Installing new certificates on Android

May 12, 2012

Recently I’ve encountered a website that is using the certificate “Verisign Class 3 Secure Server CA – G3”. Unfortunately, my Android device (Samsung Infuse running Froyo 2.2.1) doesn’t know about that certificate, so I get a warning.

Installing a certificate on this device is not hard, but there are one or two tricks.

First, download the certificate. For me it was a Verisign certificate. I did a search on the certificate title and determined it corresponded to the Verisign cert SVRSecureG3.cer, so I went to crl.verisign.com and grabbed it. (Note that .cer is the certificate and .crl is the certificate revocation list.)

Once you have the .cer, it’s unfortunately in binary mode. Use openssl (which is included as part of Cygwin for Windows users) to convert it to a .crt:

$ openssl x509 -in SVRSecureG3.cer -inform DER -out SVRSecureG3.crt -outform PEM

Install that .crt on the root of the removable SD card. For Samsung devices, this means it will have to be in /mnt/sdcard/external_sd/.

Go to the Settings app, and select “Location and security”, then “Install encrypted certificates”. You will be prompted with a dialog for the Certificate name; I just took the default. Click “OK”.

You’ll be prompted to enter a password for credential storage. Do not forget this password.

At this point, the credential has been imported. Next time you visit the website, you should not get a bad certificate.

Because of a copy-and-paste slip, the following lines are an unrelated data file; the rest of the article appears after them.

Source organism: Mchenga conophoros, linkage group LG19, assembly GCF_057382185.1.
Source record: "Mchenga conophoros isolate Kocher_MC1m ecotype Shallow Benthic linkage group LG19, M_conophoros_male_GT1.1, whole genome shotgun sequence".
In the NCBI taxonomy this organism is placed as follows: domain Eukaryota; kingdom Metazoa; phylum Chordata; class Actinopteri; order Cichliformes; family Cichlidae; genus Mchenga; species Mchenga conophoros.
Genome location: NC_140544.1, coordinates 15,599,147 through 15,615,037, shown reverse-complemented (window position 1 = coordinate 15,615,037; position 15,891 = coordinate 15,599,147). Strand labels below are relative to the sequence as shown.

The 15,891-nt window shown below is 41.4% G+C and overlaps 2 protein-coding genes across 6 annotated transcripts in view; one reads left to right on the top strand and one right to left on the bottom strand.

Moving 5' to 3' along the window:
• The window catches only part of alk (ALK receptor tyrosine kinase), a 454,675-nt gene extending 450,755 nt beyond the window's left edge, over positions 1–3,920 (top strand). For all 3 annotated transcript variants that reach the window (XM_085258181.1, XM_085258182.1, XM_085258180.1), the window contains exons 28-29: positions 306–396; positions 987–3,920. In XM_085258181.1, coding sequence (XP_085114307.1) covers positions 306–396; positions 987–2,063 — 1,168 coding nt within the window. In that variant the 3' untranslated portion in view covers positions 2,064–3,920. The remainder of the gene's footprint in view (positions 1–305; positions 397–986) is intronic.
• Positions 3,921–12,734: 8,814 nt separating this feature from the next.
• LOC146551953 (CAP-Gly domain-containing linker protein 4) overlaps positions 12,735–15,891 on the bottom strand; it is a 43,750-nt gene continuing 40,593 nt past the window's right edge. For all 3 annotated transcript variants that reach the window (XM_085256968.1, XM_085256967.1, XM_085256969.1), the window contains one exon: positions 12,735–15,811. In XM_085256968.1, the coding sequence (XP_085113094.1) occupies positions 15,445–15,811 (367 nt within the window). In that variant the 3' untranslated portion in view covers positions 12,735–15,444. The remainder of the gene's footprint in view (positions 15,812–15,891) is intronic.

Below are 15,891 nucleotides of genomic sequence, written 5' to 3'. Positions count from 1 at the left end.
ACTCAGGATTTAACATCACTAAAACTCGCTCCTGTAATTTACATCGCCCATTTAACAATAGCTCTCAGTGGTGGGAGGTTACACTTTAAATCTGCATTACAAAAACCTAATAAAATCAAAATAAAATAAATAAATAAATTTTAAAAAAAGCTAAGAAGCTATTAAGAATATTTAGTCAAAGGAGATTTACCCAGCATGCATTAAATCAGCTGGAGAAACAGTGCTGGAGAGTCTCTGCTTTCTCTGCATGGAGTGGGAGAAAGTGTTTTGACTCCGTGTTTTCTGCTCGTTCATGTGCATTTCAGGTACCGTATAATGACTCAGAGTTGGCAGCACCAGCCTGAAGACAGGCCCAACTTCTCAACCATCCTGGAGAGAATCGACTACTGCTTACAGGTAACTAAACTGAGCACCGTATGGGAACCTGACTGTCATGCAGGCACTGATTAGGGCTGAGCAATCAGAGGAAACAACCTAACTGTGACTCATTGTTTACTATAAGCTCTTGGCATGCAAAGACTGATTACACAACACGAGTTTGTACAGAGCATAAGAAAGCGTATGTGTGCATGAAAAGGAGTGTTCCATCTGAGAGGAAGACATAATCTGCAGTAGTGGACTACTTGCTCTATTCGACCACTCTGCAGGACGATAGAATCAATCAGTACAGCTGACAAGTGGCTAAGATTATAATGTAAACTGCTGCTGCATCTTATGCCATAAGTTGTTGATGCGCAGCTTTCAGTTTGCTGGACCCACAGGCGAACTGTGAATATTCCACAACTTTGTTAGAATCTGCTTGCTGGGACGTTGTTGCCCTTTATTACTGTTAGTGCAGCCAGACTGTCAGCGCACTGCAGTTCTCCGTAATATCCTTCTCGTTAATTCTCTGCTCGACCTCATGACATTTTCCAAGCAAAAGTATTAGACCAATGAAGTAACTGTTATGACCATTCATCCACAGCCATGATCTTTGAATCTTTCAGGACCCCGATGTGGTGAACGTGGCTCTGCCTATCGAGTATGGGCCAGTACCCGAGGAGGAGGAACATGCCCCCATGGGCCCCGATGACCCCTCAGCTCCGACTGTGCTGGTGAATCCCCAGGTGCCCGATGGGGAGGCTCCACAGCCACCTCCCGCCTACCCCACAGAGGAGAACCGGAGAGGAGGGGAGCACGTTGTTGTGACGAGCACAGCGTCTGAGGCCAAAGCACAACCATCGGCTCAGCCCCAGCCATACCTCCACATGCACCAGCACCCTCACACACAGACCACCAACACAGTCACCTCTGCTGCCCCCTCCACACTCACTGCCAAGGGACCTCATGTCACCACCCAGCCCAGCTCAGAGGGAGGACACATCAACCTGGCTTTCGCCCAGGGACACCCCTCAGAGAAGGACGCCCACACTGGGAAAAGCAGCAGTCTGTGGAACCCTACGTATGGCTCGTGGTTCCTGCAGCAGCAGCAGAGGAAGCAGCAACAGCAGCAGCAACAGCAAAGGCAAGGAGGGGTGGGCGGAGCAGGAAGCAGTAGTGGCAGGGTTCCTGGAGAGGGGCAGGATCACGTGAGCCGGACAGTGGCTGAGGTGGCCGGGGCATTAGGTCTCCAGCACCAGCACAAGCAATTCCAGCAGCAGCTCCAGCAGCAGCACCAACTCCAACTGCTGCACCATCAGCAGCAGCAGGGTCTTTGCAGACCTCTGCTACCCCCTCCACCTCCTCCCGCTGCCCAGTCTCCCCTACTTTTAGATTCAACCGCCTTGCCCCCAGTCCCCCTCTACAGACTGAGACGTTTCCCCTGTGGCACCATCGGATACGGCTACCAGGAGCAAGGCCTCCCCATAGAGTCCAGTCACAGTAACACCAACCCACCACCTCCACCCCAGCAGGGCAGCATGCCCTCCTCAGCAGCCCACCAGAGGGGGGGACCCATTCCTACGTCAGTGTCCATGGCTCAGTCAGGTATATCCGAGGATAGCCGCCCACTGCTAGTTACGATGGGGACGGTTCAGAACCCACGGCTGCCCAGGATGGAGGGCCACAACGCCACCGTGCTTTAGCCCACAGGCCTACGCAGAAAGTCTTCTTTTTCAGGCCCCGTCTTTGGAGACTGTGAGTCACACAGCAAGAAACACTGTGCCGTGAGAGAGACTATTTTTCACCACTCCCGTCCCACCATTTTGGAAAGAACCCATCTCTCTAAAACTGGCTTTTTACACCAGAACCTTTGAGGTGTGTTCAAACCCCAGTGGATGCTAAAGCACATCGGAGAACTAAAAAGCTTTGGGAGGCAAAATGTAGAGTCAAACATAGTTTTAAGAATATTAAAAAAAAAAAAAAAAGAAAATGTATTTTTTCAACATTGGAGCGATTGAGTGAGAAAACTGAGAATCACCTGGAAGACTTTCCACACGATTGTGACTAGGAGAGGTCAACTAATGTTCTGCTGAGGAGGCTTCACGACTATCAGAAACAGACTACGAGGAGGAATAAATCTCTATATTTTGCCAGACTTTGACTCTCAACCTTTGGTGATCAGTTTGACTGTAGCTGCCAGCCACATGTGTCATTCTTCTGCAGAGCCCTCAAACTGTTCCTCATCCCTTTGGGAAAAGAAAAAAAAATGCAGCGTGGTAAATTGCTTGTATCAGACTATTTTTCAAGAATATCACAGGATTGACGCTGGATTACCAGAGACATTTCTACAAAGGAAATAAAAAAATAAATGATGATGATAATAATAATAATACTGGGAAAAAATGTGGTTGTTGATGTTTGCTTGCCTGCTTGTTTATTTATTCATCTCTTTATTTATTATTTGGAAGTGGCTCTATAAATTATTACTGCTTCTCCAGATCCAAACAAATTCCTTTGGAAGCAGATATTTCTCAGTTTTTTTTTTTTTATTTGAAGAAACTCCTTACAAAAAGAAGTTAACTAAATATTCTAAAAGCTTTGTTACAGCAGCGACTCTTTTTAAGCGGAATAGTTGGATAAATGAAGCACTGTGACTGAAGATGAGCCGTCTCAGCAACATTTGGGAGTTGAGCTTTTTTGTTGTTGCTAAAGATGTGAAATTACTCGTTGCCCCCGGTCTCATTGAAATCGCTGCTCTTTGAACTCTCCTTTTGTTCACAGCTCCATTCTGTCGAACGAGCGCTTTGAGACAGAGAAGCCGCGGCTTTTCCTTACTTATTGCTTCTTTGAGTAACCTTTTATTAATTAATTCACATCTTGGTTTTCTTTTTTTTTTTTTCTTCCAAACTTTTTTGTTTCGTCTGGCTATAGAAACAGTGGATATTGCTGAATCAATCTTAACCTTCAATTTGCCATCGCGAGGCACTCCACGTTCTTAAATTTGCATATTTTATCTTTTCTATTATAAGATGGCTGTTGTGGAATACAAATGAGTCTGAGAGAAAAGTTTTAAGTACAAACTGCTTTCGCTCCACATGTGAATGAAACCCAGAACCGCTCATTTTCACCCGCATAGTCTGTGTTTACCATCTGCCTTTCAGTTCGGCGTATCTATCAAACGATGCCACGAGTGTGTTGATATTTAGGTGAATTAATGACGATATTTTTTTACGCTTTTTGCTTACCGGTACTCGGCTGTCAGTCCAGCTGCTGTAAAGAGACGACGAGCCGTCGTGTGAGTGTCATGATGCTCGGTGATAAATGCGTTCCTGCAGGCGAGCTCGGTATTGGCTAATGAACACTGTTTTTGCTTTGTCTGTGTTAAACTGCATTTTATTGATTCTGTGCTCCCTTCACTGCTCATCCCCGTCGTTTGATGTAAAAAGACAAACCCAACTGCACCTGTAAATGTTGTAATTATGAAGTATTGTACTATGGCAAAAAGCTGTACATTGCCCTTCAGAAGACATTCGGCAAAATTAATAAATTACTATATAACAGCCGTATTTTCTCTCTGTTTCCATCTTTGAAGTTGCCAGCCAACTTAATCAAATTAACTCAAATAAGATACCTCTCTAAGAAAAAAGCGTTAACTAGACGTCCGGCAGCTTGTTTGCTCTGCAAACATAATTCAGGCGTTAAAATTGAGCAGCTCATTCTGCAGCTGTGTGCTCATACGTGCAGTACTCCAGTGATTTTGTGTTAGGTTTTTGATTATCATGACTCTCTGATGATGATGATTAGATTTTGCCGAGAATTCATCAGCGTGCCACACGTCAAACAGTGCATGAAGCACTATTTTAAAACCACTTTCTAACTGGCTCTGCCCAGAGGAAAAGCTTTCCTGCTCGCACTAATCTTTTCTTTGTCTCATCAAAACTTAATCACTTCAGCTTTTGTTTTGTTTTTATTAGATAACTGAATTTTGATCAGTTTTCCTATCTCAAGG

Rooting the Samsung Infuse with SuperOneClick

May 6, 2012

After spending ages trying to root my Samsung Infuse (i997) running Android 2.2 with SuperOneClick on my Windows XP box, I finally did the right thing: blew it away and installed Windows 7. With that, I was able to root the Infuse this afternoon.

I used:

After rooting, I rebooted the device. It worked with no problems. I shot the developer of SuperOneClick a donation ’cause why not.

Later I installed TitaniumBackup, which gave me a warning message about the access rights to su and offered to correct it. I said to go ahead and it did:

Access rights on the “su” binary were successfully correced from “0:2000 [6755]” to “0:0 [6755]”. Please reboot your device for the changes to apply.

I think that changed it from root.shell to root.root.

At any rate, now I know I can root the Infuse.

I wasn’t able to root an Infuse running 2.3.5 Gingerbread. Instead I had to use this XDA post, Odin, and reflash a new ROM.